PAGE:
An interesting thing happened in Kansas last week. Voters who went to the polls there trounced a ballot measure seeking to remove the right to abortion from the Sunflower State’s Constitution.

What a contrast to what’s happening in Indiana. Here, a Republican supermajority in the Statehouse is trying to ban abortion in all or most cases.

If Indiana’s lawmakers were wise enough to actually listen to their constituents, they might take a lesson from Kansas and immediately stop trying to strip Hoosier women of a fundamental right.

But that probably assumes too much.

What was the lesson from Kansas? Voters there by a whopping 59% to 41% said no to allowing politicians to restrict their right to abortion. Messages from voters don’t get much clearer.

Kansas is no liberal bastion of coastal elites, either; in fact, politically it looks a lot like a smaller Indiana. It’s deep rural Republican red except for the few counties where larger cities are located. In 2020, 56.2% of Kansans voted for President Donald Trump, pretty close to the 57.1% of Hoosiers who did.

The lesson from Kansas is that when the government tries to strip fundamental individual rights, the people respond. Angrily. With votes.

And give Kansas credit, too. At least the people there got to have a say at the ballot box on a public issue of monumental importance. Fat chance that will happen in Indiana.

Why is that? Shouldn’t Hoosiers get to vote on this like our fellow Americans on the Plains just did?

Indiana lacks a statewide referendum to get a question on the ballot by citizens collecting a certain number of signatures. In order to amend the Indiana Constitution, both houses of the Indiana General Assembly must pass a proposed constitutional amendment, which must then be ratified by voters.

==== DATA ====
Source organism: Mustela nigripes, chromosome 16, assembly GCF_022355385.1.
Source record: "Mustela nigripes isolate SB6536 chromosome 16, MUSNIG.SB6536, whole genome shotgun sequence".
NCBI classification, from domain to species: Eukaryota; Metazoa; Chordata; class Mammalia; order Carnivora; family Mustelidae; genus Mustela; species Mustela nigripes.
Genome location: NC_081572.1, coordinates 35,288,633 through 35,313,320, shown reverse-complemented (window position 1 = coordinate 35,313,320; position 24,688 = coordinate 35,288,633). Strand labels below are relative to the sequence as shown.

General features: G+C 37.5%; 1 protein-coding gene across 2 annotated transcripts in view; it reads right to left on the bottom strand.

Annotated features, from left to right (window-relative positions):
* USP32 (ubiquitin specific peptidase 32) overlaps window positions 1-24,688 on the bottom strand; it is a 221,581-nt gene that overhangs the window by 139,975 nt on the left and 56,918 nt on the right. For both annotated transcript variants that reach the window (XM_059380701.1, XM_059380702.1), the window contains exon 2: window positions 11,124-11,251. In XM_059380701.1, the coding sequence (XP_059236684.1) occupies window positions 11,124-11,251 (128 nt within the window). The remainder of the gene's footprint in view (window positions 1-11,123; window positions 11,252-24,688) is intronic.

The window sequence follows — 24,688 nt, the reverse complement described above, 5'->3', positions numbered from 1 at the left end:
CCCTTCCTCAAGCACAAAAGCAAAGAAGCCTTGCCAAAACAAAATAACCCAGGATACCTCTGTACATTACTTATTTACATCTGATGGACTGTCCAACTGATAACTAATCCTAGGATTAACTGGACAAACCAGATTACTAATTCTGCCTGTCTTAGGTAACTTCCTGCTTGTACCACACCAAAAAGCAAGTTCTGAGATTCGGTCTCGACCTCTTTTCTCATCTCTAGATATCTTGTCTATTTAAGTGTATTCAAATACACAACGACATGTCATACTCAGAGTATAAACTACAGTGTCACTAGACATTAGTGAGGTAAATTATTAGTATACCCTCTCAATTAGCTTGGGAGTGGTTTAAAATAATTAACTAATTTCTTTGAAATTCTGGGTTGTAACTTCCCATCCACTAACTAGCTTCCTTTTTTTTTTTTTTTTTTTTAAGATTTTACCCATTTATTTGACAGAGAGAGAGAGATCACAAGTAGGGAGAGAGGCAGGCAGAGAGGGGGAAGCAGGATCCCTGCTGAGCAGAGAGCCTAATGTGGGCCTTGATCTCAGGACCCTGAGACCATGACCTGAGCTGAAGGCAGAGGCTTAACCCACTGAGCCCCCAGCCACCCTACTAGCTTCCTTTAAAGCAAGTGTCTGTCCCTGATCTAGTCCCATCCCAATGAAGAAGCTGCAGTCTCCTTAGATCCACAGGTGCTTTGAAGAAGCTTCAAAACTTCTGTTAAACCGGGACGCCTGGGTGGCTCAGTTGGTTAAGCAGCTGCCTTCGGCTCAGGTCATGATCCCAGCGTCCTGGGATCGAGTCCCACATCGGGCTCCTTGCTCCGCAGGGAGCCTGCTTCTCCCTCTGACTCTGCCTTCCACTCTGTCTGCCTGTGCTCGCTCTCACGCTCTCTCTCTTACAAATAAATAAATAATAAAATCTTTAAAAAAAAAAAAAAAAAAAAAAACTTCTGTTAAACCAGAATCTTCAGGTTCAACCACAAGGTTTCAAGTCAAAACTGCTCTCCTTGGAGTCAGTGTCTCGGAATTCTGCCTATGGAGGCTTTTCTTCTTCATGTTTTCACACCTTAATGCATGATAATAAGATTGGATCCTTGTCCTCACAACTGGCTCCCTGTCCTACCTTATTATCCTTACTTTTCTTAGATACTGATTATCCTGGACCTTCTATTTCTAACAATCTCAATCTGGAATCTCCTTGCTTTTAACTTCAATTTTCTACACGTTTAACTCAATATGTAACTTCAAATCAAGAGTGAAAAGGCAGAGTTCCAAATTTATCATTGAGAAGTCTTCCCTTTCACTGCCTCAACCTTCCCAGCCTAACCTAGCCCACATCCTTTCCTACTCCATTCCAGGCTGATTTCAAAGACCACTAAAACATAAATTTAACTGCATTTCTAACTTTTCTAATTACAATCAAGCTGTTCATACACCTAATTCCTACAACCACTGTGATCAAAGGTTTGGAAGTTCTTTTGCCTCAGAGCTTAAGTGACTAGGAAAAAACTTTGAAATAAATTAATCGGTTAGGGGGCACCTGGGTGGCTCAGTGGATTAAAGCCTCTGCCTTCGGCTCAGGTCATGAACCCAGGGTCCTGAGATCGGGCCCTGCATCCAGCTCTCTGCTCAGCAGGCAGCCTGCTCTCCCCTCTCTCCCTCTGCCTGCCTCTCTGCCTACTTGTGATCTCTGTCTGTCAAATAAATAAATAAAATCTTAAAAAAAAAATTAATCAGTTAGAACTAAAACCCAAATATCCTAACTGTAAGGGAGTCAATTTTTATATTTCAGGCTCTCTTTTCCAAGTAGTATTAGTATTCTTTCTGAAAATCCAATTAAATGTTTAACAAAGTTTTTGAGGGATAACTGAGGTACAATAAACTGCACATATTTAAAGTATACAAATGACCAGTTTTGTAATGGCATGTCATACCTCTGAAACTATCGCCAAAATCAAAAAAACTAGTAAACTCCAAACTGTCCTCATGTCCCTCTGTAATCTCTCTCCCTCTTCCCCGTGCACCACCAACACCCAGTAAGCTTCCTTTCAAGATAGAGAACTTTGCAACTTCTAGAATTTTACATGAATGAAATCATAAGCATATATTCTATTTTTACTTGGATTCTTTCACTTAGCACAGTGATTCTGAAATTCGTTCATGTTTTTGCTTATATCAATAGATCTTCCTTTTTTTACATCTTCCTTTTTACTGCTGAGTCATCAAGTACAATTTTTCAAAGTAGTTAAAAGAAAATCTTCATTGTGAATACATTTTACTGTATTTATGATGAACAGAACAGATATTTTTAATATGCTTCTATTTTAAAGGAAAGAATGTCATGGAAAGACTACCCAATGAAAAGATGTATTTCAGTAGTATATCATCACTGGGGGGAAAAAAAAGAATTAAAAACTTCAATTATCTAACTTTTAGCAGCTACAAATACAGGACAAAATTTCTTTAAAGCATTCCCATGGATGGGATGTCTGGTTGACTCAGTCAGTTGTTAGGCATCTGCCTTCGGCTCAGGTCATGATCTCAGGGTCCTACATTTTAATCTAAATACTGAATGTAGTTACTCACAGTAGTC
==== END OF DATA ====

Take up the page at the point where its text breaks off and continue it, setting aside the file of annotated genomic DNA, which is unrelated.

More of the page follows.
Realize that our legislature could, if it chose to, put the question of abortion before the voters of Indiana and allow the people to decide an issue that affects their lives and liberties like few others. If the Indiana General Assembly wanted to ban abortion, as its supermajority Republicans claim, they have the numbers in both houses to pass a constitutional amendment that would do so, assuming voters ratified that amendment.

But that also probably assumes too much, because there is evidence that Indiana voters would likely rout such a proposal at the ballot box just like voters in Kansas did.

And the shameful truth is, your Indiana Republican lawmakers know this. After the US Supreme Court overturned Roe v. Wade, the GOP Statehouse caucus commissioned an Indiana public opinion poll on abortion, “but the results were shocking to some conservative members,” reported.

Statehouse Republicans still haven’t released that polling. Indiana Democrats needled them to do so. “From what Democrats know, the ‘reliably Republican’ poll shows 63 percent of Hoosiers support the state government keeping the state’s laws on abortion access as is,” the Indiana Democratic Party’s statement said.

There is still time for Indiana lawmakers to stop what they’re doing and act in accordance with what a large majority of Hoosiers are loudly telling them.

But that, too, probably assumes too much.